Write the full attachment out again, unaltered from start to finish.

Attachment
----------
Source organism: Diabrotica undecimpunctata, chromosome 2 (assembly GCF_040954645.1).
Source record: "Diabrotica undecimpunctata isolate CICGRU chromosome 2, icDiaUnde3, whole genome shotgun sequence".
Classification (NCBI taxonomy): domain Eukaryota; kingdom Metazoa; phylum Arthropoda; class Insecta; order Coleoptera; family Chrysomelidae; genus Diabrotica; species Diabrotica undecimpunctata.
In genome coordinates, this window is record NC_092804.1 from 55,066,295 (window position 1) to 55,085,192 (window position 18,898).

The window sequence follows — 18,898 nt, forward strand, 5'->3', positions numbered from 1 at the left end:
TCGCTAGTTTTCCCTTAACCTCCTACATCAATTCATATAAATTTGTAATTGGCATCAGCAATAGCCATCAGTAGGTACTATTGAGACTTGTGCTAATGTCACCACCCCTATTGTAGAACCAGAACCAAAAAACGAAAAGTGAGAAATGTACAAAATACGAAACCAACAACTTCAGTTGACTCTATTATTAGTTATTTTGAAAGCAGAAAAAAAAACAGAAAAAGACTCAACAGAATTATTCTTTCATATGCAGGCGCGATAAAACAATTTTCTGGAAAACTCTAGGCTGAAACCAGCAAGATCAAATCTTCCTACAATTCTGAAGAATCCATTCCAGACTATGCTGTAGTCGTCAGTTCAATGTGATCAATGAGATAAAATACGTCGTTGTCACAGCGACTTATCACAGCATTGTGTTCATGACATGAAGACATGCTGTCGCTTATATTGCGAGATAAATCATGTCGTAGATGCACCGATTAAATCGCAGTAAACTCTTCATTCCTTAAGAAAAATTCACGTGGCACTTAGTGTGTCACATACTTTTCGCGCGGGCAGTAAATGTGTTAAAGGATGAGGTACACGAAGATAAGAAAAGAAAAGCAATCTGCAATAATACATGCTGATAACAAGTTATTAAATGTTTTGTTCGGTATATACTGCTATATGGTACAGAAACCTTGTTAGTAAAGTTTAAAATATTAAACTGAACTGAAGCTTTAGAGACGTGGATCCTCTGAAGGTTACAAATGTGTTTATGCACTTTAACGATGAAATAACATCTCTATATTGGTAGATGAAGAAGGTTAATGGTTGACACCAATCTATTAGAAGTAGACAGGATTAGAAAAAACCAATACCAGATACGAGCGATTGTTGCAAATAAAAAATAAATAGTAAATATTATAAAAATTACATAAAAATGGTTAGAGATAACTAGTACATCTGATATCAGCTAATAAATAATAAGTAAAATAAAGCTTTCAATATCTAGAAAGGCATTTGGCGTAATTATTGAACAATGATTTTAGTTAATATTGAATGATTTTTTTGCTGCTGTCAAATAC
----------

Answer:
Source organism: Diabrotica undecimpunctata, chromosome 2 (assembly GCF_040954645.1).
Source record: "Diabrotica undecimpunctata isolate CICGRU chromosome 2, icDiaUnde3, whole genome shotgun sequence".
Classification (NCBI taxonomy): domain Eukaryota; kingdom Metazoa; phylum Arthropoda; class Insecta; order Coleoptera; family Chrysomelidae; genus Diabrotica; species Diabrotica undecimpunctata.
In genome coordinates, this window is record NC_092804.1 from 55,066,295 (window position 1) to 55,085,192 (window position 18,898).

The window sequence follows — 18,898 nt, forward strand, 5'->3', positions numbered from 1 at the left end:
TCGCTAGTTTTCCCTTAACCTCCTACATCAATTCATATAAATTTGTAATTGGCATCAGCAATAGCCATCAGTAGGTACTATTGAGACTTGTGCTAATGTCACCACCCCTATTGTAGAACCAGAACCAAAAAACGAAAAGTGAGAAATGTACAAAATACGAAACCAACAACTTCAGTTGACTCTATTATTAGTTATTTTGAAAGCAGAAAAAAAAACAGAAAAAGACTCAACAGAATTATTCTTTCATATGCAGGCGCGATAAAACAATTTTCTGGAAAACTCTAGGCTGAAACCAGCAAGATCAAATCTTCCTACAATTCTGAAGAATCCATTCCAGACTATGCTGTAGTCGTCAGTTCAATGTGATCAATGAGATAAAATACGTCGTTGTCACAGCGACTTATCACAGCATTGTGTTCATGACATGAAGACATGCTGTCGCTTATATTGCGAGATAAATCATGTCGTAGATGCACCGATTAAATCGCAGTAAACTCTTCATTCCTTAAGAAAAATTCACGTGGCACTTAGTGTGTCACATACTTTTCGCGCGGGCAGTAAATGTGTTAAAGGATGAGGTACACGAAGATAAGAAAAGAAAAGCAATCTGCAATAATACATGCTGATAACAAGTTATTAAATGTTTTGTTCGGTATATACTGCTATATGGTACAGAAACCTTGTTAGTAAAGTTTAAAATATTAAACTGAACTGAAGCTTTAGAGACGTGGATCCTCTGAAGGTTACAAATGTGTTTATGCACTTTAACGATGAAATAACATCTCTATATTGGTAGATGAAGAAGGTTAATGGTTGACACCAATCTATTAGAAGTAGACAGGATTAGAAAAAACCAATACCAGATACGAGCGATTGTTGCAAATAAAAAATAAATAGTAAATATTATAAAAATTACATAAAAATGGTTAGAGATAACTAGTACATCTGATATCAGCTAATAAATAATAAGTAAAATAAAGCTTTCAATATCTAGAAAGGCATTTGGCGTAATTATTGAACAATGATTTTAGTTAATATTGAATGATTTTTTTGCTGCTGTCAAATAC